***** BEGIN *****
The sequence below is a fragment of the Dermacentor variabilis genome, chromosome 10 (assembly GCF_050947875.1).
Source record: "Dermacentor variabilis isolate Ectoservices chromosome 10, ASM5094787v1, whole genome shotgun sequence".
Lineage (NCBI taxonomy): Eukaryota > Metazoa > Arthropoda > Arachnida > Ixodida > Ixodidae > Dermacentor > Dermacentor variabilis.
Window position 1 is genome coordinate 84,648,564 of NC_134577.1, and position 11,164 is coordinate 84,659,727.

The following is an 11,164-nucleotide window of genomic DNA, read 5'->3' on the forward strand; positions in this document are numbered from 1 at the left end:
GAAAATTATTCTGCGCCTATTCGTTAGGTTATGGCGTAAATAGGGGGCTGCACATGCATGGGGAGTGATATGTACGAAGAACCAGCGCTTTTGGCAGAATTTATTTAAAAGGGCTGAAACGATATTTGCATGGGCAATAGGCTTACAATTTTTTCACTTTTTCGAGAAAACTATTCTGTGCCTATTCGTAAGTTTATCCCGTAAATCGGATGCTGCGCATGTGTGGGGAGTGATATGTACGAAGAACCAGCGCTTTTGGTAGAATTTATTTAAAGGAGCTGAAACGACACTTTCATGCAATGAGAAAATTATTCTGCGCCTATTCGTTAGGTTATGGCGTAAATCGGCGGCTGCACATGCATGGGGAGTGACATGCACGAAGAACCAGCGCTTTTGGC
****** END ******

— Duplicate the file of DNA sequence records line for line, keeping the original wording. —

The sequence below is a fragment of the Dermacentor variabilis genome, chromosome 10 (assembly GCF_050947875.1).
Source record: "Dermacentor variabilis isolate Ectoservices chromosome 10, ASM5094787v1, whole genome shotgun sequence".
Lineage (NCBI taxonomy): Eukaryota > Metazoa > Arthropoda > Arachnida > Ixodida > Ixodidae > Dermacentor > Dermacentor variabilis.
Window position 1 is genome coordinate 84,648,564 of NC_134577.1, and position 11,164 is coordinate 84,659,727.

The following is an 11,164-nucleotide window of genomic DNA, read 5'->3' on the forward strand; positions in this document are numbered from 1 at the left end:
GAAAATTATTCTGCGCCTATTCGTTAGGTTATGGCGTAAATAGGGGGCTGCACATGCATGGGGAGTGATATGTACGAAGAACCAGCGCTTTTGGCAGAATTTATTTAAAAGGGCTGAAACGATATTTGCATGGGCAATAGGCTTACAATTTTTTCACTTTTTCGAGAAAACTATTCTGTGCCTATTCGTAAGTTTATCCCGTAAATCGGATGCTGCGCATGTGTGGGGAGTGATATGTACGAAGAACCAGCGCTTTTGGTAGAATTTATTTAAAGGAGCTGAAACGACACTTTCATGCAATGAGAAAATTATTCTGCGCCTATTCGTTAGGTTATGGCGTAAATCGGCGGCTGCACATGCATGGGGAGTGACATGCACGAAGAACCAGCGCTTTTGGC